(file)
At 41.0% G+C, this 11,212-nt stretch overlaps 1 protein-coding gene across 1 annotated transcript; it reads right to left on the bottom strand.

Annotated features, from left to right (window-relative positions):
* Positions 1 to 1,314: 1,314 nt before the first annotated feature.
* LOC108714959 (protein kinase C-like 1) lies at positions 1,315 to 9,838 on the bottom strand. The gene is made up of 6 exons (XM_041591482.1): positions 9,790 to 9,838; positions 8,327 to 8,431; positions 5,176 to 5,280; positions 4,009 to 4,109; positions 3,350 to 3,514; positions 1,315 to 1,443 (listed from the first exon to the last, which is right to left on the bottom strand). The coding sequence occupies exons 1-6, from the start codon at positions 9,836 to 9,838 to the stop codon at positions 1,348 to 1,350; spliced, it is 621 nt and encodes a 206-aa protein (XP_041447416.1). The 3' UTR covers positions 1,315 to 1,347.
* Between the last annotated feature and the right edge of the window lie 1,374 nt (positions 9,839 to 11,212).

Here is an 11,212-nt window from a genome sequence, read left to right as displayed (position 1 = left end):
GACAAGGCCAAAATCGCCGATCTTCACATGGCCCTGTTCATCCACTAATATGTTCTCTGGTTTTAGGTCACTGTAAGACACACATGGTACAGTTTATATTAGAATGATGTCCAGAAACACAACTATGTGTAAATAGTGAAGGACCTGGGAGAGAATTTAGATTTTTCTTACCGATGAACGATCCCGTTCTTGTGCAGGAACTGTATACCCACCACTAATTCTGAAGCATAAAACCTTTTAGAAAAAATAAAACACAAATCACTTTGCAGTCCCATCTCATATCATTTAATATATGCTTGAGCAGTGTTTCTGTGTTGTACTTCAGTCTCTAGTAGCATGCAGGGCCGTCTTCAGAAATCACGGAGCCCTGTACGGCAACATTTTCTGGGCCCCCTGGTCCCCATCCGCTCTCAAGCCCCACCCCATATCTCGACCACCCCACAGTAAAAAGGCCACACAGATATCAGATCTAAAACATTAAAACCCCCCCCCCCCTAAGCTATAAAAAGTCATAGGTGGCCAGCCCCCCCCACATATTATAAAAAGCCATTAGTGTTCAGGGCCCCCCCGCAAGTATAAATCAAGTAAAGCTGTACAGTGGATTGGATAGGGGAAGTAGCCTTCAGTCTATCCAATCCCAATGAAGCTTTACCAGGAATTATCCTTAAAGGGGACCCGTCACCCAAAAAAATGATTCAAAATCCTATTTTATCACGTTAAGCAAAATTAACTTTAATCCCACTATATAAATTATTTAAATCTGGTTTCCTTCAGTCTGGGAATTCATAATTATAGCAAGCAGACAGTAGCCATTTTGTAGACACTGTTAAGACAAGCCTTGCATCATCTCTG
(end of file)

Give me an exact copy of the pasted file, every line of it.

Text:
At 41.0% G+C, this 11,212-nt stretch overlaps 1 protein-coding gene across 1 annotated transcript; it reads right to left on the bottom strand.

Annotated features, from left to right (window-relative positions):
* Positions 1 to 1,314: 1,314 nt before the first annotated feature.
* LOC108714959 (protein kinase C-like 1) lies at positions 1,315 to 9,838 on the bottom strand. The gene is made up of 6 exons (XM_041591482.1): positions 9,790 to 9,838; positions 8,327 to 8,431; positions 5,176 to 5,280; positions 4,009 to 4,109; positions 3,350 to 3,514; positions 1,315 to 1,443 (listed from the first exon to the last, which is right to left on the bottom strand). The coding sequence occupies exons 1-6, from the start codon at positions 9,836 to 9,838 to the stop codon at positions 1,348 to 1,350; spliced, it is 621 nt and encodes a 206-aa protein (XP_041447416.1). The 3' UTR covers positions 1,315 to 1,347.
* Between the last annotated feature and the right edge of the window lie 1,374 nt (positions 9,839 to 11,212).

Here is an 11,212-nt window from a genome sequence, read left to right as displayed (position 1 = left end):
GACAAGGCCAAAATCGCCGATCTTCACATGGCCCTGTTCATCCACTAATATGTTCTCTGGTTTTAGGTCACTGTAAGACACACATGGTACAGTTTATATTAGAATGATGTCCAGAAACACAACTATGTGTAAATAGTGAAGGACCTGGGAGAGAATTTAGATTTTTCTTACCGATGAACGATCCCGTTCTTGTGCAGGAACTGTATACCCACCACTAATTCTGAAGCATAAAACCTTTTAGAAAAAATAAAACACAAATCACTTTGCAGTCCCATCTCATATCATTTAATATATGCTTGAGCAGTGTTTCTGTGTTGTACTTCAGTCTCTAGTAGCATGCAGGGCCGTCTTCAGAAATCACGGAGCCCTGTACGGCAACATTTTCTGGGCCCCCTGGTCCCCATCCGCTCTCAAGCCCCACCCCATATCTCGACCACCCCACAGTAAAAAGGCCACACAGATATCAGATCTAAAACATTAAAACCCCCCCCCCCCTAAGCTATAAAAAGTCATAGGTGGCCAGCCCCCCCCACATATTATAAAAAGCCATTAGTGTTCAGGGCCCCCCCGCAAGTATAAATCAAGTAAAGCTGTACAGTGGATTGGATAGGGGAAGTAGCCTTCAGTCTATCCAATCCCAATGAAGCTTTACCAGGAATTATCCTTAAAGGGGACCCGTCACCCAAAAAAATGATTCAAAATCCTATTTTATCACGTTAAGCAAAATTAACTTTAATCCCACTATATAAATTATTTAAATCTGGTTTCCTTCAGTCTGGGAATTCATAATTATAGCAAGCAGACAGTAGCCATTTTGTAGACACTGTTAAGACAAGCCTTGCATCATCTCTG